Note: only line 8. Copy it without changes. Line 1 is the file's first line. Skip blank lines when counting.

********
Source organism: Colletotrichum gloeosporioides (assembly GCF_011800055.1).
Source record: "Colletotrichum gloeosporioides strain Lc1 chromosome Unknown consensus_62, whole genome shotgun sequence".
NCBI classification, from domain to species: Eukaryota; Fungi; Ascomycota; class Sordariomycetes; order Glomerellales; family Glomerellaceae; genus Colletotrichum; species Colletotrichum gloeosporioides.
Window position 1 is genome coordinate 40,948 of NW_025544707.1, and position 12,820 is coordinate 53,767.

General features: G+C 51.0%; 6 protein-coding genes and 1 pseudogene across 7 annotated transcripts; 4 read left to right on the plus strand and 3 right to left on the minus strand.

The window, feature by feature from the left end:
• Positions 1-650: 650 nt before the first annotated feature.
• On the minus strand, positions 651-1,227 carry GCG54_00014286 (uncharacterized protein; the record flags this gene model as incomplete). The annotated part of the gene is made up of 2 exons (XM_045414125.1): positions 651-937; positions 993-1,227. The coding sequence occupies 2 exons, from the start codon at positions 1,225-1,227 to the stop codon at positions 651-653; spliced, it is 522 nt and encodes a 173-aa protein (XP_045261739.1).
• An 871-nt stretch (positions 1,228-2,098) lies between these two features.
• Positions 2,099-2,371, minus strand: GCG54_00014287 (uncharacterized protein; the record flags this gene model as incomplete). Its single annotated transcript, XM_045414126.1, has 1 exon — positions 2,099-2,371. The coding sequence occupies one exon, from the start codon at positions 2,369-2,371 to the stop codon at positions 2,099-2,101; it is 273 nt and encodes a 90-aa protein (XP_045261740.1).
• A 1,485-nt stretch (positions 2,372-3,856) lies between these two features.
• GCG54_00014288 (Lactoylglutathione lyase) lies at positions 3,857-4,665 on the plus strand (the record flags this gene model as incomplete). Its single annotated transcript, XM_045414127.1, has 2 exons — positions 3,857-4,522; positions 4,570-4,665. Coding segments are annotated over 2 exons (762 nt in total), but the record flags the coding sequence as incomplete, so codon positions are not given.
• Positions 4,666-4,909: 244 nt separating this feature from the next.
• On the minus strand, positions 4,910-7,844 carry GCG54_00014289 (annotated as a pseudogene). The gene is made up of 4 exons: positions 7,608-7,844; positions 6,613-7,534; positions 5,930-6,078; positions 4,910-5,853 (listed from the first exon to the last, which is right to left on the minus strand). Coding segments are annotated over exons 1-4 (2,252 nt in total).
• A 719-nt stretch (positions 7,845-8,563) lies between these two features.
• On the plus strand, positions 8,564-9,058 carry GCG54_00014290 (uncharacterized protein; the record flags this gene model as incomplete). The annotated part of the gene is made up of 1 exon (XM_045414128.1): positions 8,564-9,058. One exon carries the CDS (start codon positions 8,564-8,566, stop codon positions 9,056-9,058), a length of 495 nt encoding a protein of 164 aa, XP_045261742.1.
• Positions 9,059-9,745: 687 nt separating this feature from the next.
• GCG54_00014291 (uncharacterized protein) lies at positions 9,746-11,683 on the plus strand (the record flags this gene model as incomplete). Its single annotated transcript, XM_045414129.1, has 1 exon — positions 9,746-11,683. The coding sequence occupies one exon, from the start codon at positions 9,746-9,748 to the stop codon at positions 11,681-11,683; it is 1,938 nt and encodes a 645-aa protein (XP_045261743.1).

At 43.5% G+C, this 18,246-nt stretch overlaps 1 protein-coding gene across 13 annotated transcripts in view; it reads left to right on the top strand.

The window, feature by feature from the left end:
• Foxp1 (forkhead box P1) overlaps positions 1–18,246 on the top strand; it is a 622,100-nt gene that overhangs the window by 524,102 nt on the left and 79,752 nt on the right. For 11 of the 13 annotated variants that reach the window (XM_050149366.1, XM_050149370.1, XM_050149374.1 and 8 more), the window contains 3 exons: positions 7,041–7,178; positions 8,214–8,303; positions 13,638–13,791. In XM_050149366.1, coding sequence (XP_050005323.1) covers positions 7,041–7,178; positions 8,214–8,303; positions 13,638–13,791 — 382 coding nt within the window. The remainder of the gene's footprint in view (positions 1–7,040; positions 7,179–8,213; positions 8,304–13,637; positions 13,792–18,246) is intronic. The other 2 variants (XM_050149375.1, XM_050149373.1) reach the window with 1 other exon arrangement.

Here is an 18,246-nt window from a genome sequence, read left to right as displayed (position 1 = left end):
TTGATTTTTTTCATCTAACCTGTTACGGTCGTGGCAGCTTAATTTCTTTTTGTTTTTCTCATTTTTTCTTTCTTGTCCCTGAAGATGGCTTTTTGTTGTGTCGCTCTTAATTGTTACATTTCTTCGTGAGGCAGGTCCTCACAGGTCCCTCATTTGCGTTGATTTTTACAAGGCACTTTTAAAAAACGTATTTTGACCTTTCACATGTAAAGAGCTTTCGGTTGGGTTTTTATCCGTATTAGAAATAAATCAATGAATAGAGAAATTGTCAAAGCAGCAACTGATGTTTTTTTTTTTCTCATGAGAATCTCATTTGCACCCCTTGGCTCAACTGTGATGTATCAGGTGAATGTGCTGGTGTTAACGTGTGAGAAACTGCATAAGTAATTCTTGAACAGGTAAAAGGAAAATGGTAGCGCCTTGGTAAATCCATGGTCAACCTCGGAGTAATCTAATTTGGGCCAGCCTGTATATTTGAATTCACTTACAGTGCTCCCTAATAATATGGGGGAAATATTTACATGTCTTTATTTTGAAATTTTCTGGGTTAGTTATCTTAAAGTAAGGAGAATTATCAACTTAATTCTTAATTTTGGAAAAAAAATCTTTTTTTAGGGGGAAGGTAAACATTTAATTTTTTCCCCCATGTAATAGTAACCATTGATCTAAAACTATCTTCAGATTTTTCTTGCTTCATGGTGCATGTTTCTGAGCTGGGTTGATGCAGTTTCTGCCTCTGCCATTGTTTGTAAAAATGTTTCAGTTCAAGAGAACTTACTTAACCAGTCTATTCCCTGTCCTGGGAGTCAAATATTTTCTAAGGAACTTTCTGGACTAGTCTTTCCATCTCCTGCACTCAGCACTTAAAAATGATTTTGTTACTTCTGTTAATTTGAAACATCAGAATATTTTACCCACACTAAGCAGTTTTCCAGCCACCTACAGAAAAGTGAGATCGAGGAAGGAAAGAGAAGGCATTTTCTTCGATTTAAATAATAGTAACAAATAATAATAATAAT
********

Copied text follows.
• On the minus strand, positions 651-1,227 carry GCG54_00014286 (uncharacterized protein; the record flags this gene model as incomplete). The annotated part of the gene is made up of 2 exons (XM_045414125.1): positions 651-937; positions 993-1,227. The coding sequence occupies 2 exons, from the start codon at positions 1,225-1,227 to the stop codon at positions 651-653; spliced, it is 522 nt and encodes a 173-aa protein (XP_045261739.1).